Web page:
As an openly gay man, Steav Bates-Congdon (right) might’ve have wanted to pick a better employment option than music director at a Catholic church. But everything seemed fine until Bates-Congdon married his longtime partner, Bill, in New York State. That’s when St. Gabriel Catholic Church in South Charlotte, NC, fired him.
From all accounts, St. Gabriel’s clergy and parishioners were well aware that Steav, 61, was gay when he began working at the church in 2004 and never really made any bones about it. But when he returned home from an emergency hospital stay for a ruptured appendix in January, he was handed a note by Rev. Frank O’Rourke, which read “Employees of St. Gabriel … are expected to live within the moral tradition of the Church. Your civil marriage stands in direct opposition to the teaching of the Catholic Church, therefore ending your employment with us, effective today.”
Wow, firing a senior citizen who just got out of the hospital? There’s some good Christian compassion right there.
Diocese spokesman David Hains told The Observer:
“Mr. Congdon’s ‘civil union,’ is a public statement in direct opposition to the teaching of the Catholic Church on marriage as a lifelong, exclusive covenant between one man and one woman.”
Bates-Congdon had told O’Rourke about his plans to marry and didn’t foresee any fallout.
He recalls O’Rourke’s response: “Congratulations, I’m very happy for you. But I can’t give you my blessing.” “I wouldn’t ask you to,” Bates-Congdon says he replied. More than six months passed before he was fired.
Sadly, Steav seems to be suffering from some kind of religious Stockholm Syndrome, rolling over and accepting the Church’s bigotry. He tells writer Michael Gordon that if anyone had raised an objection beforehand, “Bill and I would have pulled the plug [on the wedding] and postponed it until some time when it wouldn’t have mattered, like in retirement.”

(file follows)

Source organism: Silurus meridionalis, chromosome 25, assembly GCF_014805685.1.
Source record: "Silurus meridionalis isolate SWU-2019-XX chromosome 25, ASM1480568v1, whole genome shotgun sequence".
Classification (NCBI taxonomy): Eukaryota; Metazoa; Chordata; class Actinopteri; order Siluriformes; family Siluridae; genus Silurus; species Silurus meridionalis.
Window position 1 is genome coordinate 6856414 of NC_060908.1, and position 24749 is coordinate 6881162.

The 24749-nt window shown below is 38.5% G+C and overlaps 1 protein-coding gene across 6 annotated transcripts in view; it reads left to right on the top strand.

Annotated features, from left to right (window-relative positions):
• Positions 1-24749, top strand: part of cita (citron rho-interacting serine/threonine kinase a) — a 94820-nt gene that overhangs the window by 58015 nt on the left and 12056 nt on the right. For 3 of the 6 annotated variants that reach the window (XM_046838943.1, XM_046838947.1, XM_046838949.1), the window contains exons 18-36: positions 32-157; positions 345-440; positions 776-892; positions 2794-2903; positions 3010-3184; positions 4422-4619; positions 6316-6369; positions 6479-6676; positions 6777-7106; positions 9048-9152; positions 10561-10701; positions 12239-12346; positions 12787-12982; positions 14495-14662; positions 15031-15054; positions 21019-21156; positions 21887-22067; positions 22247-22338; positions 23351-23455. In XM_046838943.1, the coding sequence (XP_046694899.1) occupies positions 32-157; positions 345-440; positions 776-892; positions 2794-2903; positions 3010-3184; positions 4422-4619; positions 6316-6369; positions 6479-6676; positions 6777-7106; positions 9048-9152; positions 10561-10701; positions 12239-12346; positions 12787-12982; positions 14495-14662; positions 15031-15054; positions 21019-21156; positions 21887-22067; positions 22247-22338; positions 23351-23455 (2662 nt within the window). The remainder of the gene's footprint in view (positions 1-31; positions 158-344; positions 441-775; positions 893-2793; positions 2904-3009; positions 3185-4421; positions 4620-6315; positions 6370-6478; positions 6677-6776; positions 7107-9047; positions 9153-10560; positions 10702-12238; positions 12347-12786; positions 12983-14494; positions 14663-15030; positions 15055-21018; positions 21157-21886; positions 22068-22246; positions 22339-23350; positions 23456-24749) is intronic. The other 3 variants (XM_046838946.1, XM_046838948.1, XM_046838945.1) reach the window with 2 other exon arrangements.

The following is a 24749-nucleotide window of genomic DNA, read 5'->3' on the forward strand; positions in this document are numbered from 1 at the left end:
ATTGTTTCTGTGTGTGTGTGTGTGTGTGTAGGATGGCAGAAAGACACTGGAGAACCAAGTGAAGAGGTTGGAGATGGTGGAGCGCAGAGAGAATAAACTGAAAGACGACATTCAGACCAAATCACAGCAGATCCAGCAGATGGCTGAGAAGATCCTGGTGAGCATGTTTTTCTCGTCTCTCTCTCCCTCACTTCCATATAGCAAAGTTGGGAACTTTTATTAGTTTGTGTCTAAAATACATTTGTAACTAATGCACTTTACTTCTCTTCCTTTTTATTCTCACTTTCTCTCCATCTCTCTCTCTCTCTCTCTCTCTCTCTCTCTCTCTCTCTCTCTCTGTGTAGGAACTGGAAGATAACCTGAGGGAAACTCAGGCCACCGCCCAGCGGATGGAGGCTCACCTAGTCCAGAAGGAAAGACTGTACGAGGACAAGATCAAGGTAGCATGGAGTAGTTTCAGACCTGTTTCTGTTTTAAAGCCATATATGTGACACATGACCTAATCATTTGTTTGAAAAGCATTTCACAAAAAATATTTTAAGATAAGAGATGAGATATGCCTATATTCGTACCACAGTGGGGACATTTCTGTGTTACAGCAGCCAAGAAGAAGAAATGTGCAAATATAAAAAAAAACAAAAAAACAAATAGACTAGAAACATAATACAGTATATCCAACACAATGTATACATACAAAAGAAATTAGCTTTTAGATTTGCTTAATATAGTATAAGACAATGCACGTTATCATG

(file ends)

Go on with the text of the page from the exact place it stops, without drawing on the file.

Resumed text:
He even goes on to praise the man who canned him:
[Bates-Congdon] says O’Rourke was one of the best bosses he ever had, and while he still doesn’t understand the timing of his firing, he appreciates that the priest “told me why.”
…Only once, he says, did his sexual orientation become a parish issue. It occurred in 2006, after Bates-Congdon started a youth choir, which was a goal of his job description. A parish member wrote to then-pastor Ed Sheridan expressing discomfort that Bates-Congdon was leading the youth group while also serving as artistic director of the city’s One Voice Chorus, made up of gay and lesbian vocalists… [A] priest asked Bates-Congdon to end his affiliation with One Voice, which he did.
We hate to think what would’ve happened if O’Rourke had asked Bates-Congdon to recant his marriage.
In one last sad twist to this pathetic parable, Steav is now facing surgery for Parkinson’s disease. His salary and health benefits from St. Gabriel will continue through June.
Photos: One Voice Chorus